Then again, some of the more wacky and strident sorts about these issues probably think Jesus spoke English.

CU
_blackjack_
Mar. 3rd, 2005 04:34 pm (UTC)
Then again, some of the more wacky and strident sorts about these issues probably think Jesus spoke English.

That's not too far off. There are a LARGE number of Evangelicals who believe the King James translation is devinely inspired. Which it must have been, since there are lots of places where it wasn't inspired by the actual meaning of the text.
chadu
Mar. 3rd, 2005 04:46 pm (UTC)
The KJV was inspired by an overweight transvestite from Baltimore?

. . .

That's my story, and I'm sticking to it.

(Seriously, though: from what I can tell, as poetry, the KJV is pretty good. As a translation of the Bible, it blows stoats.)

CU
_blackjack_
Mar. 3rd, 2005 04:33 pm (UTC)
What part of "I am Yahweh, your god, who brought you out of Egypt, out of the house of slaves! There are no other gods for you in my presence!" (translation mine) isn't establishment? It isn't even a general statement of theism; it's an exhortation to worship a specific god, by name.
chadu
Mar. 3rd, 2005 04:49 pm (UTC)
There are no other gods for you in my presence!

Here's something: what if monotheism is a local phenomena? That is, "in the presence" of Yahweh or his agents/assigns, he's the sole deity of the universe, but outside of that presence -- like a mile away or something -- the world is full of small gods and kami and nymphs and elves and such?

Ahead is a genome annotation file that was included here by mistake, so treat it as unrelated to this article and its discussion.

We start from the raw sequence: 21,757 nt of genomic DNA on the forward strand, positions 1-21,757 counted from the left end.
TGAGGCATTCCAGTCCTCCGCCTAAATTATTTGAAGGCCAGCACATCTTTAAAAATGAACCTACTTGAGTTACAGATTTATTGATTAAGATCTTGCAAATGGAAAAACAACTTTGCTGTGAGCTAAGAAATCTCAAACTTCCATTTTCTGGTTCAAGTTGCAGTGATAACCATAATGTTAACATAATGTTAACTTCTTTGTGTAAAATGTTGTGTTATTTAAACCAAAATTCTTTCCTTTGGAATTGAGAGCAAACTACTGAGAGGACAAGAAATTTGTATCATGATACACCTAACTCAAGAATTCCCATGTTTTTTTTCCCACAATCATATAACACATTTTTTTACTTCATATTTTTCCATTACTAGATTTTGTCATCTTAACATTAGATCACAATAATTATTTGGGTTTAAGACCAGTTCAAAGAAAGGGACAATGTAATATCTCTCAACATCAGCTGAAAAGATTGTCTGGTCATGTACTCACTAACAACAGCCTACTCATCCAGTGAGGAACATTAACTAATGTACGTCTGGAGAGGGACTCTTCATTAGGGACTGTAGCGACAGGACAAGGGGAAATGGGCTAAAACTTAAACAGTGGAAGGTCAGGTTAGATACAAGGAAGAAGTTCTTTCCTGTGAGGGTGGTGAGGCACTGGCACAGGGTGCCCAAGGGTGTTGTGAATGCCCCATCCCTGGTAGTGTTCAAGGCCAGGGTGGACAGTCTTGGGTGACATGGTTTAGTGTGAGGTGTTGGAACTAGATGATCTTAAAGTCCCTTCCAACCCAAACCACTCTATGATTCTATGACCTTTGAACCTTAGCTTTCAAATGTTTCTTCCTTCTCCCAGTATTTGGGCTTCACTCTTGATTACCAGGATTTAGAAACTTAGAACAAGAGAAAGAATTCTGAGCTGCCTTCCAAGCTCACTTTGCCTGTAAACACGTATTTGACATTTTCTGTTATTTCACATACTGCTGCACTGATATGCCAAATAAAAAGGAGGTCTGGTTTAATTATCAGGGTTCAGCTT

CU
fenriss
Mar. 3rd, 2005 05:01 pm (UTC)
Hee! I got Chad and Jack talkin' dogma. I win!
boadiccea
Mar. 3rd, 2005 05:04 pm (UTC)
I think you got them talking about it last week too, didn't you? :)
chadu
Mar. 3rd, 2005 05:05 pm (UTC)
Oh, like that's hard. :)

CU
_blackjack_
Mar. 3rd, 2005 10:15 pm (UTC)
That was pretty much the original intent. Yahweh was the only god that was acceptable for the Israelites, but in a "my god can beat up your god" sense. Yahweh didn't come to be considered a universal creator god until the Babylonian Captivity. You'll notice he said "who brought you out of Egypt, out of the house of slaves", not "who created the heavens and the earth." The phrase I translated as "in my presence" is literally "in front of my face". Or more losely, "up in my biddness, yo".
boadiccea
Mar. 3rd, 2005 05:03 pm (UTC)
Have fun with Dad! And give Miss M and her parents kisses from us. :)
fenriss
Mar. 3rd, 2005 05:21 pm (UTC)
Will do!
timquestionmark
Mar. 3rd, 2005 05:36 pm (UTC)
The most amusing thing for me is the fact that under US law breaking the majority of the 10 commandments is not only perfectly legal but also quite common place. Even in Red states!

fenriss
Mar. 3rd, 2005 06:19 pm (UTC)
No, no! The Commandments are the basis of our legal system! So, by definition, that can't be true!

(Christ, I'm punchy today. Oops! There I go breaking the law...)
_blackjack_
Mar. 3rd, 2005 10:34 pm (UTC)
Pretty funny, considering our legal system is actually based on Roman Law and Anglo-Saxon Customary Law, not on Mosaic Law. It's thuroughly pagan. If they want to see a legal system rooted in the Semitic Mosaic tradition, they should try going to Saudi Arabia and see what happens if they blaspheme.
_blackjack_
Mar. 3rd, 2005 10:21 pm (UTC)
But who will do something about all the drive-by covetings, and graven images in our schools?
( 17 comments — Leave a comment )